Dumpster Diving in Dystopia
We cherish the blood, sweat, and tears, but we forget about the trash of humanity.
I remember the smell of my apartment. It smelled like milk, mixed with old fall leaves, mixed with your uncle’s shed, mixed with an Aeropostale department store, mixed with… well, it smelled like garbage, honestly. It smelled like garbage because everything in my apartment was, actually, garbage. Not garbage like what your roommates leave in the kitchen and forget to take out for six days, but real, actual garbage. It was different, the smell of actual garbage, garbage from a Real Dumpster. It’s almost alluring, in a way, the smell. It gets my nervous system going like a drug. I love the smell. There is a very distinct smell to garbage juice.
My apartment was busy. It was a world of its own. Every square inch was a thrift-store museum exhibit to the obscene excesses of capitalism, as displayed both in the amount of useful things people decide are “trash,” and the amount of useless things I was convinced were not trash at all. We were running an adoption agency, rehoming and loving lost things that people had forgotten, abandoned, or failed to appreciate. It was a victory each time, like winning a game or hunting a boar; we were the good guys, we were the rescuers, we were the scavengers, we were derelicts, we were free.
My life was populated with objects containing moments from other people’s lives. A USB drive with a Word document of a Christian boy’s coming out story, stacks of discarded birthday cards, notes from classes that people had poured months of their lives into documenting.
I liked these things the most, the things people loved and used. They contained imprints of a person, imprints of a world, imprints of an entire life. I found them, these treasures, these fragments of people, in heaps of old beer bottles, and I dug them out and cherished them like sacred artifacts cataloged by a collector of the world’s most bizarre museum.
I was in love with these artifacts. I was in love with these moments of these people’s lives. I was in love with the people who threw them away. I was in love with the act of finding it. I was in love with the objects themselves.
Every time I found a thing, it was like free money- a free life hack. I took pride in using everything I found. I found joy and childlike wonder in the way I began to see all objects as having value, all objects as having potential, all objects as being alive.
It is us that gives meaning to objects. It is us that gives objects their value. It is us that can sanctify or strip the value of any material thing.
Capitalism is very much an ongoing negotiation of what objects are worth. We act like there is scarcity; we act like there is not enough. Our scarcity mindsets restrict us from recognizing the infinite resources existing everywhere in space and time, not at all dictated by money, but only accessible through creative mindsets which are more obsequious than they are expedient most of the time. We do not live in a world of scarcity- we live in a world of abundant, unfathomably nauseating excess. There is more than enough to go around- way more. Exorbitantly more. It thrilled me, it disgusted me, to find this out about our world, to find this out about who we are as people. There is so much panic, so much frenzy, so much buying, and so much “trash.”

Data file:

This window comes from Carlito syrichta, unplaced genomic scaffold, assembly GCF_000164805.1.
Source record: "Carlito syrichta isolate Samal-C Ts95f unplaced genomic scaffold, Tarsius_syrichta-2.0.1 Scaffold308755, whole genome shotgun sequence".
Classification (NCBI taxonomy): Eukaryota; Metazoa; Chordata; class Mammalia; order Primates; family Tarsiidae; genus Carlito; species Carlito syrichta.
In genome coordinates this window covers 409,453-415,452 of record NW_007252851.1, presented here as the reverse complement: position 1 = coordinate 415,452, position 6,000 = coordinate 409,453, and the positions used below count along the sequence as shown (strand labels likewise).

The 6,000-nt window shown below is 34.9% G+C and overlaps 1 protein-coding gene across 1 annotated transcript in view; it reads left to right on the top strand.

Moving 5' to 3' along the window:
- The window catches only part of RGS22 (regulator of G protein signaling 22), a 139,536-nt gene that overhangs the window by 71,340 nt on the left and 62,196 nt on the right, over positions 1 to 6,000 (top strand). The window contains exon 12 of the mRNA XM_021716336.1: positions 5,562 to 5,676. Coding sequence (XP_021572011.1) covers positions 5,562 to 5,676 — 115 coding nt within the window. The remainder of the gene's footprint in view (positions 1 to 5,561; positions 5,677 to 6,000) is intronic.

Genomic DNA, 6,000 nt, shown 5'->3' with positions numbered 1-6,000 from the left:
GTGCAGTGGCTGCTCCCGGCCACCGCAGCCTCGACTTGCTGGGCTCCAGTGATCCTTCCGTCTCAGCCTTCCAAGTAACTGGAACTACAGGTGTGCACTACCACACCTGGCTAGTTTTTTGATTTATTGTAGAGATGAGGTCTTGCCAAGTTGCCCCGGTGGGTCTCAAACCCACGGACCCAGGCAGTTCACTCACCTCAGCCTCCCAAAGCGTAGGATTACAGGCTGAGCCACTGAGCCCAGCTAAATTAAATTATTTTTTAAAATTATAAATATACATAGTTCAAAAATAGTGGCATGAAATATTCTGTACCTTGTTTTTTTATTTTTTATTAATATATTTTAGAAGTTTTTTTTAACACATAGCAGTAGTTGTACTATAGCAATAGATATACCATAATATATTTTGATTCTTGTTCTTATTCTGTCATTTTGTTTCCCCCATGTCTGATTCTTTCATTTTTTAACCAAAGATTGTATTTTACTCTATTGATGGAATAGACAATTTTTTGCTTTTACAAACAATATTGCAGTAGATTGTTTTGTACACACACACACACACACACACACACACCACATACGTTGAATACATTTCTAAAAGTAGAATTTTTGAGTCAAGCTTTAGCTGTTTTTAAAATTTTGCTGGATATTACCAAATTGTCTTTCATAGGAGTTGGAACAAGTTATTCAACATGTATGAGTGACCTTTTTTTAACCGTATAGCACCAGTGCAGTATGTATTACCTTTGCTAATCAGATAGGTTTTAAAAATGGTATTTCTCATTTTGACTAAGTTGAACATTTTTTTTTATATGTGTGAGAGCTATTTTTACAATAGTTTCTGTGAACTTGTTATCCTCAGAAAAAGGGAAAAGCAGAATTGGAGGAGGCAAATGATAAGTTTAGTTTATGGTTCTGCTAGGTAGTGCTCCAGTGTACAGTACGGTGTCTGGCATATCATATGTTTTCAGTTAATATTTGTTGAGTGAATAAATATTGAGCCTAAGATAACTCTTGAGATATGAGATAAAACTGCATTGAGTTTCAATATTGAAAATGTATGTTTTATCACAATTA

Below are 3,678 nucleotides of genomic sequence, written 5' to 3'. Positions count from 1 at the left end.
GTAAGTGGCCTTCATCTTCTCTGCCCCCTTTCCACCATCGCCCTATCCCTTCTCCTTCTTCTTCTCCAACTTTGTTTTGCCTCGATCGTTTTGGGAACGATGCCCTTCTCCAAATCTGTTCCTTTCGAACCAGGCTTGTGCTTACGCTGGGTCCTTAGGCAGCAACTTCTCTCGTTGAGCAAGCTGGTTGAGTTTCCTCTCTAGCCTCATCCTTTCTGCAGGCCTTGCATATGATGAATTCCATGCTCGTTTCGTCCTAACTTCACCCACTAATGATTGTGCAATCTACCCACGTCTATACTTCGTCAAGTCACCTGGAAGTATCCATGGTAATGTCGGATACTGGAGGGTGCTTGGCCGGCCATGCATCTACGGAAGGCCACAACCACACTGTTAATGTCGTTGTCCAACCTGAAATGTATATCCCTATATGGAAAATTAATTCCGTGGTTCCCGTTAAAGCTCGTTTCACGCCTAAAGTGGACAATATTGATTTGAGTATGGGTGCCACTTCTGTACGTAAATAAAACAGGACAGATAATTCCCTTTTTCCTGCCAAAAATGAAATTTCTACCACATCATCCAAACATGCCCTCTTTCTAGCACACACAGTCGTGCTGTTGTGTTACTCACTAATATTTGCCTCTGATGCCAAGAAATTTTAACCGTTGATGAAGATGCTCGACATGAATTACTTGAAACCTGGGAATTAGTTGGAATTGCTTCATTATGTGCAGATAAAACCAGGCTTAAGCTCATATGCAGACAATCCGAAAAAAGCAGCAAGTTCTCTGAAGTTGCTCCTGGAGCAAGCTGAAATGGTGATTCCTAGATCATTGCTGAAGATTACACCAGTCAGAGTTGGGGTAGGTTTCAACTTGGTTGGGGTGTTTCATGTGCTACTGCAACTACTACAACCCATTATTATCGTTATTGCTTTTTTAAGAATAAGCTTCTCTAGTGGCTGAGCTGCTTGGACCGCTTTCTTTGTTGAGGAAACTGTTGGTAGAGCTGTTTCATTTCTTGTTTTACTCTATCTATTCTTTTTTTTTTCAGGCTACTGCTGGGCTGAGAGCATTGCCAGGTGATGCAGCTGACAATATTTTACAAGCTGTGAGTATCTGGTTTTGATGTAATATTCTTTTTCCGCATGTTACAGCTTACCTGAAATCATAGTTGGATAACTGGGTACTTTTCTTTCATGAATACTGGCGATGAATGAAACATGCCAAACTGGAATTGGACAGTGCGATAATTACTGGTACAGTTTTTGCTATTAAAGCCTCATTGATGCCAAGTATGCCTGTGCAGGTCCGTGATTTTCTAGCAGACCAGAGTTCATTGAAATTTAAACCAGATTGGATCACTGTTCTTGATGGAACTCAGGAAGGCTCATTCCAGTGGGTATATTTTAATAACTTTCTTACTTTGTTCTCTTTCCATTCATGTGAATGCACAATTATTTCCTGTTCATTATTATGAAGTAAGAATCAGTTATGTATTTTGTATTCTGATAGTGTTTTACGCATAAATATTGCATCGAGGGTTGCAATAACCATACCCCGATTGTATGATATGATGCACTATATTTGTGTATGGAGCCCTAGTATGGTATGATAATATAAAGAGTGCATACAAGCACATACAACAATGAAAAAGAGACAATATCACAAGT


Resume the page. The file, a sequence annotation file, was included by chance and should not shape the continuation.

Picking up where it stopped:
I abandoned the entire concept of “trash.” Nothing is trash, things just have different value at different times. The absence of need does not equate to the absence of value. The presence of value definitely does not equate to the presence of need. I abandoned my “need,” my need for anything, and I found my freedom waist-deep in the bottom of a rust-green industrial spaceship marked DUMPSTER.
I had everything I could ever want or dream- I hadn’t spent a dollar on literally anything in months- and I was free. I was utterly, inhumanly free.
I was free in the kind of way that is embarrassingly socially deviant, the kind of way that is Highly Frowned Upon. People looked at me with face-plate masks of politeness when I made social errors bragging about my conquests (“I like your necklace.” “Thanks! I found it at a dumpster!”), things that sound amusing to me but that are the mark of an insane person to others. I don’t even think it was what I said, it was the eagerness and pride with which I said it. I was okay with their disgusted looks, their What-Is-This-Person smirks. I didn’t mind their disapproval. In a way, I actually relished it. I was forever forgetting that what I considered to be liberating was to them a mark of degeneracy, poverty, and low moral principle. I was forgetting, and I didn’t care. I didn’t care at all, because my life was cool. It was organic. It was real, and my relationship with Things was no longer a transactional one- Things came to me when they willed it, I could summon them with intention, I could discover them by simply looking, I could appreciate them for what they were and not for what they cost me or for what they were worth in others’ eyes.